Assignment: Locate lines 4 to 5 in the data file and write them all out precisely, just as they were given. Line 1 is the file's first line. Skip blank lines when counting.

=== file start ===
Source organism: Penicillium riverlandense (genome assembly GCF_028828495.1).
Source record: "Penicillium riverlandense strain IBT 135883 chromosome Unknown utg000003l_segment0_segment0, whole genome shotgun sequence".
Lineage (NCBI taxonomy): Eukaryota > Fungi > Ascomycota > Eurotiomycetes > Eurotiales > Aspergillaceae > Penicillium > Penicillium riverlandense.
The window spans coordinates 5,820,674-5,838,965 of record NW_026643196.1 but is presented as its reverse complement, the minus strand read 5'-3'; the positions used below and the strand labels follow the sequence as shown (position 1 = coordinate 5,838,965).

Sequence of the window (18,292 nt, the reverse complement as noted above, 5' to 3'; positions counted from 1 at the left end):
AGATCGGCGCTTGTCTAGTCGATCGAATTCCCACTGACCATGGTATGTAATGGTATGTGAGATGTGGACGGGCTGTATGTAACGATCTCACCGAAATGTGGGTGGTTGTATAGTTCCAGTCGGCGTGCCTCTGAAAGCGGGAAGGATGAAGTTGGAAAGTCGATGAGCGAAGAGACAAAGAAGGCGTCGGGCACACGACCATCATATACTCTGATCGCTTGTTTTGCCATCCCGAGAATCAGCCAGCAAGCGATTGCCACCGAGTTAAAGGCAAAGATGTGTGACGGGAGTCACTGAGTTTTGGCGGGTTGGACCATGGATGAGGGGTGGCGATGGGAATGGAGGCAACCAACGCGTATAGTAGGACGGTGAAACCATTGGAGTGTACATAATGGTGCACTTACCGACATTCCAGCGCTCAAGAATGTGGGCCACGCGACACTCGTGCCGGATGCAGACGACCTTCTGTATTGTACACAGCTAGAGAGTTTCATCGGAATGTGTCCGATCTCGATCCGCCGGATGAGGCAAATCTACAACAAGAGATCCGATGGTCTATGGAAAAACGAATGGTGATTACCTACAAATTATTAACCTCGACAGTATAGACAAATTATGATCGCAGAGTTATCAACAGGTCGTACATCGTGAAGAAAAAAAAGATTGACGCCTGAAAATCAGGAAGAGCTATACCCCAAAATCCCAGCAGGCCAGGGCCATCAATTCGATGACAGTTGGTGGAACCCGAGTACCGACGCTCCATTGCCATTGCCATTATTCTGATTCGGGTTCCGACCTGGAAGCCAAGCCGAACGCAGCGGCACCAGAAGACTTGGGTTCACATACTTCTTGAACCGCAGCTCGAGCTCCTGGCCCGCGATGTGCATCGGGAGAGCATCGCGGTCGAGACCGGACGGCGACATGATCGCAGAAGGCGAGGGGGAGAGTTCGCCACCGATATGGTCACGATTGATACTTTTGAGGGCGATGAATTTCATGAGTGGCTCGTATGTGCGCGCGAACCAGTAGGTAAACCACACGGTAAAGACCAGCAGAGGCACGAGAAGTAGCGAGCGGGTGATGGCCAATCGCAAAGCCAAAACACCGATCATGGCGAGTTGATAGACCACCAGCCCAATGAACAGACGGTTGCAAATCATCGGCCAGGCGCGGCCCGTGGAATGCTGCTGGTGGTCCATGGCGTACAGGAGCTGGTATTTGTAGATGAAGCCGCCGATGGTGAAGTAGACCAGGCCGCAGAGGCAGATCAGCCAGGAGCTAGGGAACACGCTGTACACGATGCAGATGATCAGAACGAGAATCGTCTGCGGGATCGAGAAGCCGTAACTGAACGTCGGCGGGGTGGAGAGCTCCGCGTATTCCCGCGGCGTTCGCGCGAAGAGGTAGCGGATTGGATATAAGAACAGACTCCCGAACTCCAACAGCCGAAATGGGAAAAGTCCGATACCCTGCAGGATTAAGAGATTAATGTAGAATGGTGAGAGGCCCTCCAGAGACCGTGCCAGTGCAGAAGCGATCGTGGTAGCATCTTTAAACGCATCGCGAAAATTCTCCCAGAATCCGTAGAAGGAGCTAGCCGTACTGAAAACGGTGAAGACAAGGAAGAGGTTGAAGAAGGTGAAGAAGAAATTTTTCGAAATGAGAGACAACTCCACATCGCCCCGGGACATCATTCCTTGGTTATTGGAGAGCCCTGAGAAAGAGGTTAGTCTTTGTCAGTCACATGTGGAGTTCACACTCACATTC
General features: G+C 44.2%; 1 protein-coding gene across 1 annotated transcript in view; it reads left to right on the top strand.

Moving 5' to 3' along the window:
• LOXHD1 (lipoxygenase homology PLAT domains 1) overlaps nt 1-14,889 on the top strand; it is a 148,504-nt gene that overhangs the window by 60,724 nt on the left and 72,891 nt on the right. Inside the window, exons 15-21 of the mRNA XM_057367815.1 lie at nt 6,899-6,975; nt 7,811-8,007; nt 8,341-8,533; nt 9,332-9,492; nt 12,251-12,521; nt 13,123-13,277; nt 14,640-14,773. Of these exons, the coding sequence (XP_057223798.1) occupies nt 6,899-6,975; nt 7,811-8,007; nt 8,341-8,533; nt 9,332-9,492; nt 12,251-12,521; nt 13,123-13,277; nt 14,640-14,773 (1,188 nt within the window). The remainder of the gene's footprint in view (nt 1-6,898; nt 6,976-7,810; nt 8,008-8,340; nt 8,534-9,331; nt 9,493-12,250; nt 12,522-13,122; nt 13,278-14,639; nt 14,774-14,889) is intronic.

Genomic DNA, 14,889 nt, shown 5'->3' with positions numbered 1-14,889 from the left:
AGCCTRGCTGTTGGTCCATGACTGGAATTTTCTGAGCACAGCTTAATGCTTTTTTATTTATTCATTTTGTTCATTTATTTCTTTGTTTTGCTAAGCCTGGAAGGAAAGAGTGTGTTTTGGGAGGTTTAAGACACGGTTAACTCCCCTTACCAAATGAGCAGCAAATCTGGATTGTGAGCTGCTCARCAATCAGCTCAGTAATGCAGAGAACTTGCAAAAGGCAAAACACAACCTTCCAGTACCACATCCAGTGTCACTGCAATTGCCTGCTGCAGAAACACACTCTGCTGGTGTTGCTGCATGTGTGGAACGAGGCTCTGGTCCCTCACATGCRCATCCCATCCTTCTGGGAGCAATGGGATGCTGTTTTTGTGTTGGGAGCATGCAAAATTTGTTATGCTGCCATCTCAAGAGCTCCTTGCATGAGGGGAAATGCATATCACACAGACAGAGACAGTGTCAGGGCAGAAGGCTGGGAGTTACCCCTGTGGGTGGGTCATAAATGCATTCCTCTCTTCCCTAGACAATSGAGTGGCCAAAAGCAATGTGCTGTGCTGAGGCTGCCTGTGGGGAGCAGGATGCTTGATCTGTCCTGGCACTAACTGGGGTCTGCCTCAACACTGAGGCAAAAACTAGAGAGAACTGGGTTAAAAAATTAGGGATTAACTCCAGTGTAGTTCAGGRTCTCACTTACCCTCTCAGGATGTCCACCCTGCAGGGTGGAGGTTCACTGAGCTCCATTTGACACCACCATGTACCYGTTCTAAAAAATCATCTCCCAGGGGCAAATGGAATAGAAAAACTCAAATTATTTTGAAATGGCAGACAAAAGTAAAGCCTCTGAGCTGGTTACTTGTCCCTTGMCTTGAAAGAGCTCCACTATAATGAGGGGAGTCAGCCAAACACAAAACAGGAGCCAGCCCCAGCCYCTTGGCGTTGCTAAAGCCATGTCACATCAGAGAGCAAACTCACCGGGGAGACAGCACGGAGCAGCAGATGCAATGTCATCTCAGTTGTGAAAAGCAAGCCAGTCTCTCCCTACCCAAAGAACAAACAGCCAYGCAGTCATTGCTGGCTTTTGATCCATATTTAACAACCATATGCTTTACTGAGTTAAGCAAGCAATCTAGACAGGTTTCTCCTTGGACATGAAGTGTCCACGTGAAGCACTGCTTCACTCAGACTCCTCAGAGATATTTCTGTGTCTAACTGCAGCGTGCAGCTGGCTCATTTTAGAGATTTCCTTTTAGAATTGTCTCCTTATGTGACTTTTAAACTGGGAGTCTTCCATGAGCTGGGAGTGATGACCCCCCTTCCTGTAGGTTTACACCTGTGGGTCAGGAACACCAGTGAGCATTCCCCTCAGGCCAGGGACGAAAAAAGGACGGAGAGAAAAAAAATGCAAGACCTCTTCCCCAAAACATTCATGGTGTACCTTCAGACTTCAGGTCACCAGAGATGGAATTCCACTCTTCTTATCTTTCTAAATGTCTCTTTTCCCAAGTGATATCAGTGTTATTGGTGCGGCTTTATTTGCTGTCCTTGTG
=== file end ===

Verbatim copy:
The window spans coordinates 5,820,674-5,838,965 of record NW_026643196.1 but is presented as its reverse complement, the minus strand read 5'-3'; the positions used below and the strand labels follow the sequence as shown (position 1 = coordinate 5,838,965).

Sequence of the window (18,292 nt, the reverse complement as noted above, 5' to 3'; positions counted from 1 at the left end):